VantageScore: The latest version of VantageScore counts all inquiries made within a 14-day period as a single inquiry when they are for a specific loan type. For example, if you submit five applications for a mortgage and three for a car loan all within two weeks, only two hard inquiries will be imputed into your VantageScore — one for the mortgage, the other for the car loan.
Why You Shouldn’t Worry Too Much About Hard Inquiries
It can be easy to worry about how submitting applications for credit will impact your credit scores, but other data that appears on your credit reports is far more important.
For your FICO Score, 35% of the score is based on the way you make your payments, and another 30% is based on the amount you owe as compared to your credit lines, both per credit card and in aggregate. So as long as you make all of your payments on time and keep your credit card debt extremely low, you should build a high credit score.
Another 15% of your FICO Score is based on your length of credit history, so the longer you maintain this pattern of timely payments and low revolving debt, the better. The types of credit you have is worth another 10%, which means a good mix of credit products will benefit you. This leaves hard inquiries as only 10% of your FICO Score.
VantageScores have a different system to factor in information. Payment history is considered the most important — or extremely influential — factor in determining your score, while age, type of credit, and percentage of credit limit used are considered highly influential.
Your total balances and debt are moderately influential. Less influential are your available credit, recent credit behavior — and hard inquiries.
As you can see, with so many other major credit-based factors taking precedence in how they influence a credit score, hard inquiries fall to the bottom of the list of both credit scoring companies.
This is not to say that hard inquiries, when they are included in the credit scoring company’s algorithm, don’t have any impact. They do, and just how much depends greatly on the data that is listed in your credit file.
According to FICO, a single inquiry can lower a FICO Score by less than five points.
If you have a lot of positive credit activity in your credit reports, your scores will probably not budge much after submitting a credit application. But if you have very little on your credit reports, credit applications may significantly affect your scores.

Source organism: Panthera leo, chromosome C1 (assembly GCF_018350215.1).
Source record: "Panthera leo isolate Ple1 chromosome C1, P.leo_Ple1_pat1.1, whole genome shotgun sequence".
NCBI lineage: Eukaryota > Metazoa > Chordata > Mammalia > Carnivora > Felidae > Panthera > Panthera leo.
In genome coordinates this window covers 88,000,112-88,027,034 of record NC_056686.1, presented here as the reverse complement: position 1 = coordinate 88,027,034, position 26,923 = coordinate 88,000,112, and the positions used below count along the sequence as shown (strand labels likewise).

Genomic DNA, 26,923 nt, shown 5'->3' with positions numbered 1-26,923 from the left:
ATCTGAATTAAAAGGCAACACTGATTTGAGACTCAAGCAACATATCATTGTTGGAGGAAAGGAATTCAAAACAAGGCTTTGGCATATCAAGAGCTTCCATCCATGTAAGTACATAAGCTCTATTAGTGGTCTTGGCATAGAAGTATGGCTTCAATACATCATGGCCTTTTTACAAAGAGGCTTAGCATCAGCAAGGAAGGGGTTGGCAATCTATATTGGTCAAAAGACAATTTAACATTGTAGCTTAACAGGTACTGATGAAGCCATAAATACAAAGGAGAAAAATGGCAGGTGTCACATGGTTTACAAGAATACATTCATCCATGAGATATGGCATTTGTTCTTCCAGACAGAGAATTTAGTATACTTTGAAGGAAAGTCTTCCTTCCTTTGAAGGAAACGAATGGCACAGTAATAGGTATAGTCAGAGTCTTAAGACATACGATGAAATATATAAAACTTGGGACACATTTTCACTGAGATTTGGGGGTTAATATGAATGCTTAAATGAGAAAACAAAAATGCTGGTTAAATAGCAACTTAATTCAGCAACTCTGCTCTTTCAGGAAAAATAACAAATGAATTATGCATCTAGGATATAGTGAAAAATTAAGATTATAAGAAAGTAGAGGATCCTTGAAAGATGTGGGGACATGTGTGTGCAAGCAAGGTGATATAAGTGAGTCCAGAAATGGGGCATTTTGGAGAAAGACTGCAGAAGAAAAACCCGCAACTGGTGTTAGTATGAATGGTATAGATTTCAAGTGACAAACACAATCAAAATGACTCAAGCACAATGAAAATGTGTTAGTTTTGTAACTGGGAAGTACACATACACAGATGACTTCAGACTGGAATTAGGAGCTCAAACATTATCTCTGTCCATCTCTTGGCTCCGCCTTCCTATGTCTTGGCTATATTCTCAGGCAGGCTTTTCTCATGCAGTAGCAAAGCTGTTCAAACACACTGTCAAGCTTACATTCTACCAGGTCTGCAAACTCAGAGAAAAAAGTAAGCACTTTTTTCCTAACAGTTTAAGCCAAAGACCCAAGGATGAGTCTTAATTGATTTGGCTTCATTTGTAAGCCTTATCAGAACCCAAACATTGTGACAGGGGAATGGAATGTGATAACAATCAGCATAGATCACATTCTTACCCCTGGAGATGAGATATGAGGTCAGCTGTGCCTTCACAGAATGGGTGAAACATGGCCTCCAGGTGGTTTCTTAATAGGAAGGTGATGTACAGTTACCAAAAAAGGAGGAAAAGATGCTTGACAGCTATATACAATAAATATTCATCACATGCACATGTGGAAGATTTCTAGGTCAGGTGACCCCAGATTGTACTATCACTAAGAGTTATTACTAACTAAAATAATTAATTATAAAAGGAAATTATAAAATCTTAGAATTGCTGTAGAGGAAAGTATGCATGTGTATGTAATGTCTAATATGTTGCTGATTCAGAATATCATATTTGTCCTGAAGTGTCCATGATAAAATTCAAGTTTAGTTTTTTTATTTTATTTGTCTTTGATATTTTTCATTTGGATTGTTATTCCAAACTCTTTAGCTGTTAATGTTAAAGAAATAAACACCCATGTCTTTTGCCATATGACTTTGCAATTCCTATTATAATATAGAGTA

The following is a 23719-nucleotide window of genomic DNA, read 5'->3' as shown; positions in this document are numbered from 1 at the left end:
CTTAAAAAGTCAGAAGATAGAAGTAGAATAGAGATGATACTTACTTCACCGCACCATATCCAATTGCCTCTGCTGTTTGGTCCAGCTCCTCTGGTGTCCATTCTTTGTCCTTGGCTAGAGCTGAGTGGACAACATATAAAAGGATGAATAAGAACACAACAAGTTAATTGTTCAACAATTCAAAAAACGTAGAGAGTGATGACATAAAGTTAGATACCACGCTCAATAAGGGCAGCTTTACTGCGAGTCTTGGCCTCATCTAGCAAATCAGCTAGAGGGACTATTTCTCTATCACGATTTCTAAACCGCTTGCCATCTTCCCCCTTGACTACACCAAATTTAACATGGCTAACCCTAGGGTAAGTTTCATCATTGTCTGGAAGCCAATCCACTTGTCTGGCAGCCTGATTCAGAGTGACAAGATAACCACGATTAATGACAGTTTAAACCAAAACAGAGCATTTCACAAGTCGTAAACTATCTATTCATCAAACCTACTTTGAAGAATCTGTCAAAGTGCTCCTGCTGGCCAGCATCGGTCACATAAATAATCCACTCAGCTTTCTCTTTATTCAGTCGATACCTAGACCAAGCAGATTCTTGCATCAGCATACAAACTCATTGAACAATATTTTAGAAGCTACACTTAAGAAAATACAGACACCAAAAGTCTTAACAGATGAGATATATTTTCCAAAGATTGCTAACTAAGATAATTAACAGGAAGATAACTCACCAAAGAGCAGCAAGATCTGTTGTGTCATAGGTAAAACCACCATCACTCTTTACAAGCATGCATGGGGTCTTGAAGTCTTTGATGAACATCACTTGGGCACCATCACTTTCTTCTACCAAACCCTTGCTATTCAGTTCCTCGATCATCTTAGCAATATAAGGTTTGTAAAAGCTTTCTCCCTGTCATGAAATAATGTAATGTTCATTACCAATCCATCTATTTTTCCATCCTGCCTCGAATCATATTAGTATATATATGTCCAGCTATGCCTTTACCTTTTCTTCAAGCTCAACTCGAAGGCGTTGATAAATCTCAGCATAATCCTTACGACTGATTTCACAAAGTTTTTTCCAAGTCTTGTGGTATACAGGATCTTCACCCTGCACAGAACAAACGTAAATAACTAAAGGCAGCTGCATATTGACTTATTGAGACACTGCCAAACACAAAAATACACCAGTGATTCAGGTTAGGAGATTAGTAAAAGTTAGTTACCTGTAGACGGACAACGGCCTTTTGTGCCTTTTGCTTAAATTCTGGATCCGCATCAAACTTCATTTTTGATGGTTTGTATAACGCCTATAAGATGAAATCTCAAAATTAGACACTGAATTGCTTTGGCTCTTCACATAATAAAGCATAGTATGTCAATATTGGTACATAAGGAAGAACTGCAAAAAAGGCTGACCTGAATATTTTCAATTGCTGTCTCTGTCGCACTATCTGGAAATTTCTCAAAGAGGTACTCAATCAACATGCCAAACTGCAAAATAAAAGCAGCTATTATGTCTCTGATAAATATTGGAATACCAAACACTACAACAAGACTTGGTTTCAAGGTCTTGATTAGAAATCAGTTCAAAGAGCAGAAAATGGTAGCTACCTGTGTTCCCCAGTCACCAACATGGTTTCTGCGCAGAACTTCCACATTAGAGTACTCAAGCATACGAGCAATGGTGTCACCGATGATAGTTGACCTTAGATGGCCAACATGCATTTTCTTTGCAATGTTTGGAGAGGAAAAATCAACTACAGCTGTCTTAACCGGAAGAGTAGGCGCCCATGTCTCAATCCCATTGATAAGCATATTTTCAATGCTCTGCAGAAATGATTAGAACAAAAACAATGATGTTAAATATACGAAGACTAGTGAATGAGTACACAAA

Approach the credit application process with intention rather than randomly. There is no reason to apply for a loan or credit card that you aren’t interested in just to see what rate you can get.
Narrow down your options to products with the best rates, with terms and benefits that make the most sense for you, and that fit your financial and credit profile. You can find these products by doing your research.
Visit the lender’s website and review all of the terms. Call the customer service line and chat with a representative about what you’re looking for. Ask the representative to explain the details of the credit or loan product (just be careful not to give permission to apply, since this can be done over the phone).
Check out the various curated lists, too, especially if your credit isn’t perfect. Among the recommended reading are the easiest auto loans to get and home loans for bad credit. This can help you reduce the risk of being denied and an unnecessary hard inquiry on your reports.
After you’ve made a short list of the products that seem good for you, go ahead and apply. When you know the rate, you can make your final decision.
Treat the account responsibly and never miss a payment. If it’s a credit card, keep the balance down to zero, or at least keep it no more than 30% of the credit limit. With consistent and positive activity, your credit score should increase in a few months to whatever it was before you applied for the loan or credit card.
Don’t Fear Rate Shopping: It’s Your Right as a Consumer
In the end, finding the credit product — especially a mortgage or car loan — with the very best interest rate is too important to avoid. These loans are typically very large, so the rate attached to them will make a big difference in how much you eventually pay in financing fees. Just keep the time frames for rate shopping in mind.
You can’t predict which credit score the lender will use, so it’s best to go with the 14-day time frame. Then you are free to apply for a few loan products that you’re interested in, and your credit scores will be protected from harm.